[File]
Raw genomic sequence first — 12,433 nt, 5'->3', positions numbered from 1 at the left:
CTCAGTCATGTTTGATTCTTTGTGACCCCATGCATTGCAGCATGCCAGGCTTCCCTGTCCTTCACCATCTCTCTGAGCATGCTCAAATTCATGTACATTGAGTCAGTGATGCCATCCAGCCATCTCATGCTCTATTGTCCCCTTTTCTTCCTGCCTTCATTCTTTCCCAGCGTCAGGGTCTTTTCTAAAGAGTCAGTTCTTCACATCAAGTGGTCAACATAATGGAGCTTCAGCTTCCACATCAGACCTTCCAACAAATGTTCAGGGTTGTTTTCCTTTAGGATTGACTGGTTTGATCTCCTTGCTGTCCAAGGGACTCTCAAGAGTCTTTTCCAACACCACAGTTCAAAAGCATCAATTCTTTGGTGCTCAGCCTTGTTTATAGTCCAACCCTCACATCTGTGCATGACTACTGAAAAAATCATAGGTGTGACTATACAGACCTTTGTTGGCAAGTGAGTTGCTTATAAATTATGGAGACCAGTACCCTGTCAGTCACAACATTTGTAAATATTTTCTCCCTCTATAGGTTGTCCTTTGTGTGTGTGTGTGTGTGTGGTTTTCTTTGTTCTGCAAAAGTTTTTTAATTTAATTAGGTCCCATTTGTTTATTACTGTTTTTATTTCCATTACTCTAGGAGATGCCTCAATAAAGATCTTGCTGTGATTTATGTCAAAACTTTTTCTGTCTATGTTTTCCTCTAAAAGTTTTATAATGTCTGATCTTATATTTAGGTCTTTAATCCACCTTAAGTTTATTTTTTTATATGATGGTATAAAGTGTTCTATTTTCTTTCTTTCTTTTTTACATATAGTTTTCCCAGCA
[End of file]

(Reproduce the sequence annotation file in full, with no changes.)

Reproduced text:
Raw genomic sequence first — 12,433 nt, 5'->3', positions numbered from 1 at the left:
CTCAGTCATGTTTGATTCTTTGTGACCCCATGCATTGCAGCATGCCAGGCTTCCCTGTCCTTCACCATCTCTCTGAGCATGCTCAAATTCATGTACATTGAGTCAGTGATGCCATCCAGCCATCTCATGCTCTATTGTCCCCTTTTCTTCCTGCCTTCATTCTTTCCCAGCGTCAGGGTCTTTTCTAAAGAGTCAGTTCTTCACATCAAGTGGTCAACATAATGGAGCTTCAGCTTCCACATCAGACCTTCCAACAAATGTTCAGGGTTGTTTTCCTTTAGGATTGACTGGTTTGATCTCCTTGCTGTCCAAGGGACTCTCAAGAGTCTTTTCCAACACCACAGTTCAAAAGCATCAATTCTTTGGTGCTCAGCCTTGTTTATAGTCCAACCCTCACATCTGTGCATGACTACTGAAAAAATCATAGGTGTGACTATACAGACCTTTGTTGGCAAGTGAGTTGCTTATAAATTATGGAGACCAGTACCCTGTCAGTCACAACATTTGTAAATATTTTCTCCCTCTATAGGTTGTCCTTTGTGTGTGTGTGTGTGTGTGGTTTTCTTTGTTCTGCAAAAGTTTTTTAATTTAATTAGGTCCCATTTGTTTATTACTGTTTTTATTTCCATTACTCTAGGAGATGCCTCAATAAAGATCTTGCTGTGATTTATGTCAAAACTTTTTCTGTCTATGTTTTCCTCTAAAAGTTTTATAATGTCTGATCTTATATTTAGGTCTTTAATCCACCTTAAGTTTATTTTTTTATATGATGGTATAAAGTGTTCTATTTTCTTTCTTTCTTTTTTACATATAGTTTTCCCAGCA